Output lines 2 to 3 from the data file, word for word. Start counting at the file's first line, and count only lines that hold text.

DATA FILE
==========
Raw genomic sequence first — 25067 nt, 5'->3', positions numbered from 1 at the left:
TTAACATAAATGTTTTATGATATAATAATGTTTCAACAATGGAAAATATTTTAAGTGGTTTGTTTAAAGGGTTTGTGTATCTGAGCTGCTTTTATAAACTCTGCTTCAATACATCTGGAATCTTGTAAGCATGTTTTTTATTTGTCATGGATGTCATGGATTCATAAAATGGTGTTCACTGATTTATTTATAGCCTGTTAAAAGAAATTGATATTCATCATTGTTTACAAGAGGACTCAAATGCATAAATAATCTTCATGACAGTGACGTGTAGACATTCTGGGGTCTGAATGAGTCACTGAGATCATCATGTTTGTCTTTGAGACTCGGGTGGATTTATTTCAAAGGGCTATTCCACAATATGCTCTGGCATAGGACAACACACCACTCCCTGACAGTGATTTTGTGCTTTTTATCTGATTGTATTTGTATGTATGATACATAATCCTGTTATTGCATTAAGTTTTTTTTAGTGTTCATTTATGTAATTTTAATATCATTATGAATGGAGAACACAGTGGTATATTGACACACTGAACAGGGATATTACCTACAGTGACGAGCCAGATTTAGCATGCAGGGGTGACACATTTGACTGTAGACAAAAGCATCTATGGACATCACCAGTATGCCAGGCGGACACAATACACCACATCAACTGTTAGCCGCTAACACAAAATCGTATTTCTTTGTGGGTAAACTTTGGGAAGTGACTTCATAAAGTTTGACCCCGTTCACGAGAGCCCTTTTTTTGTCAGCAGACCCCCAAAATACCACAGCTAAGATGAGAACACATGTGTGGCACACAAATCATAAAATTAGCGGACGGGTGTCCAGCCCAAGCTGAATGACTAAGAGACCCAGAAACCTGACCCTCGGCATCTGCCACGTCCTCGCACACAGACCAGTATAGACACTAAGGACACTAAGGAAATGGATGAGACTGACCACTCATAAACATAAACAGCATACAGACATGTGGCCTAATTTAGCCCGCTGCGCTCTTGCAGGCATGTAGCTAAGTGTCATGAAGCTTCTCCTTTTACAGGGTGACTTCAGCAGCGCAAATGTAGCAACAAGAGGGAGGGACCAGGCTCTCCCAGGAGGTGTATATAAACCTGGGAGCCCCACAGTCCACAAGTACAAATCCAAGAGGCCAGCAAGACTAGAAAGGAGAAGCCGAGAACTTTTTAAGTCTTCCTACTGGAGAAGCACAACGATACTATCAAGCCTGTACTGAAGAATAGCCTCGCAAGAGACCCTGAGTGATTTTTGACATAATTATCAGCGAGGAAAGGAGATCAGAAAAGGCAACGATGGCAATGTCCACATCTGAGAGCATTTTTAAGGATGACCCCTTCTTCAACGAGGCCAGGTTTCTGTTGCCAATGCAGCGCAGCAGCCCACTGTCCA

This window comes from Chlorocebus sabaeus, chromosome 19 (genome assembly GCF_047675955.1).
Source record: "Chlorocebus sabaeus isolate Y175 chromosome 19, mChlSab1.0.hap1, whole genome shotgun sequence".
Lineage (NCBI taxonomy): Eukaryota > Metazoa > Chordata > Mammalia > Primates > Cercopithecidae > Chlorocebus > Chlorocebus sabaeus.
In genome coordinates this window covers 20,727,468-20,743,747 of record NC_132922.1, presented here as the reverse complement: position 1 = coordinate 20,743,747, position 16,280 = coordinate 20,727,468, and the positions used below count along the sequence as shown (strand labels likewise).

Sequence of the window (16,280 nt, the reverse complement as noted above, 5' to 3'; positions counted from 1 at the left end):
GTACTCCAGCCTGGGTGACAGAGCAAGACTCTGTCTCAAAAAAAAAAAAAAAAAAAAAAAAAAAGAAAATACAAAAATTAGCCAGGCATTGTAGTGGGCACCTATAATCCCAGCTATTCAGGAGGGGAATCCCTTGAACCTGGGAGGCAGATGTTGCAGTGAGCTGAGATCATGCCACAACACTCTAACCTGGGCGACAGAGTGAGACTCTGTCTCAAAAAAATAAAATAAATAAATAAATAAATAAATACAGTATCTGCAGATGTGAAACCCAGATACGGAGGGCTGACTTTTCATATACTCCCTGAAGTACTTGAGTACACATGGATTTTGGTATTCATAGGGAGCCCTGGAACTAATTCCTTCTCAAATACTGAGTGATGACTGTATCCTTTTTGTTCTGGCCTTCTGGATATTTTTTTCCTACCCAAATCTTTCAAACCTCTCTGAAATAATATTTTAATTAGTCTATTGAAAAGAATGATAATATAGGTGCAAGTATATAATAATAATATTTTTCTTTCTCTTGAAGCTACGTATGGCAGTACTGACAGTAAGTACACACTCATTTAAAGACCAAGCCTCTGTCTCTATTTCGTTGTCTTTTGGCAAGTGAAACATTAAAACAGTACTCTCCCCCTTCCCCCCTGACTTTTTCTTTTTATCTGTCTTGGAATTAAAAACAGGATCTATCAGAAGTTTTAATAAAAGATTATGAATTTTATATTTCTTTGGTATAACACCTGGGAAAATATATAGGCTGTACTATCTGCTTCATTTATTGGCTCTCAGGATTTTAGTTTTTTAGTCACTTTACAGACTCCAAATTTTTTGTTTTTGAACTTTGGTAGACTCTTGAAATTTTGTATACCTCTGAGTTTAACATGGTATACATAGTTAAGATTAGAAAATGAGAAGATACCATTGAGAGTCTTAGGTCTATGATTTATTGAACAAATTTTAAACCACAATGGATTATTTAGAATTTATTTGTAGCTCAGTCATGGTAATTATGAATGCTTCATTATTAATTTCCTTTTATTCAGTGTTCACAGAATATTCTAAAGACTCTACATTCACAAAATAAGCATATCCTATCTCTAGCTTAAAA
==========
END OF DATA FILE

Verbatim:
TTAACATAAATGTTTTATGATATAATAATGTTTCAACAATGGAAAATATTTTAAGTGGTTTGTTTAAAGGGTTTGTGTATCTGAGCTGCTTTTATAAACTCTGCTTCAATACATCTGGAATCTTGTAAGCATGTTTTTTATTTGTCATGGATGTCATGGATTCATAAAATGGTGTTCACTGATTTATTTATAGCCTGTTAAAAGAAATTGATATTCATCATTGTTTACAAGAGGACTCAAATGCATAAATAATCTTCATGACAGTGACGTGTAGACATTCTGGGGTCTGAATGAGTCACTGAGATCATCATGTTTGTCTTTGAGACTCGGGTGGATTTATTTCAAAGGGCTATTCCACAATATGCTCTGGCATAGGACAACACACCACTCCCTGACAGTGATTTTGTGCTTTTTATCTGATTGTATTTGTATGTATGATACATAATCCTGTTATTGCATTAAGTTTTTTTTAGTGTTCATTTATGTAATTTTAATATCATTATGAATGGAGAACACAGTGGTATATTGACACACTGAACAGGGATATTACCTACAGTGACGAGCCAGATTTAGCATGCAGGGGTGACACATTTGACTGTAGACAAAAGCATCTATGGACATCACCAGTATGCCAGGCGGACACAATACACCACATCAACTGTTAGCCGCTAACACAAAATCGTATTTCTTTGTGGGTAAACTTTGGGAAGTGACTTCATAAAGTTTGACCCCGTTCACGAGAGCCCTTTTTTTGTCAGCAGACCCCCAAAATACCACAGCTAAGATGAGAACACATGTGTGGCACACAAATCATAAAATTAGCGGACGGGTGTCCAGCCCAAGCTGAATGACTAAGAGACCCAGAAACCTGACCCTCGGCATCTGCCACGTCCTCGCACACAGACCAGTATAGACACTAAGGACACTAAGGAAATGGATGAGACTGACCACTCATAAACATAAACAGCATACAGACATGTGGCCTAATTTAGCCCGCTGCGCTCTTGCAGGCATGTAGCTAAGTGTCATGAAGCTTCTCCTTTTACAGGGTGACTTCAGCAGCGCAAATGTAGCAACAAGAGGGAGGGACCAGGCTCTCCCAGGAGGTGTATATAAACCTGGGAGCCCCACAGTCCACAAGTACAAATCCAAGAGGCCAGCAAGACTAGAAAGGAGAAGCCGAGAACTTTTTAAGTCTTCCTACTGGAGAAGCACAACGATACTATCAAGCCTGTACTGAAGAATAGCCTCGCAAGAGACCCTGAGTGATTTTTGACATAATTATCAGCGAGGAAAGGAGATCAGAAAAGGCAACGATGGCAATGTCCACATCTGAGAGCATTTTTAAGGATGACCCCTTCTTCAACGAGGCCAGGTTTCTGTTGCCAATGCAGCGCAGCAGCCCACTGTCCA

This window comes from Chlorocebus sabaeus, chromosome 19 (genome assembly GCF_047675955.1).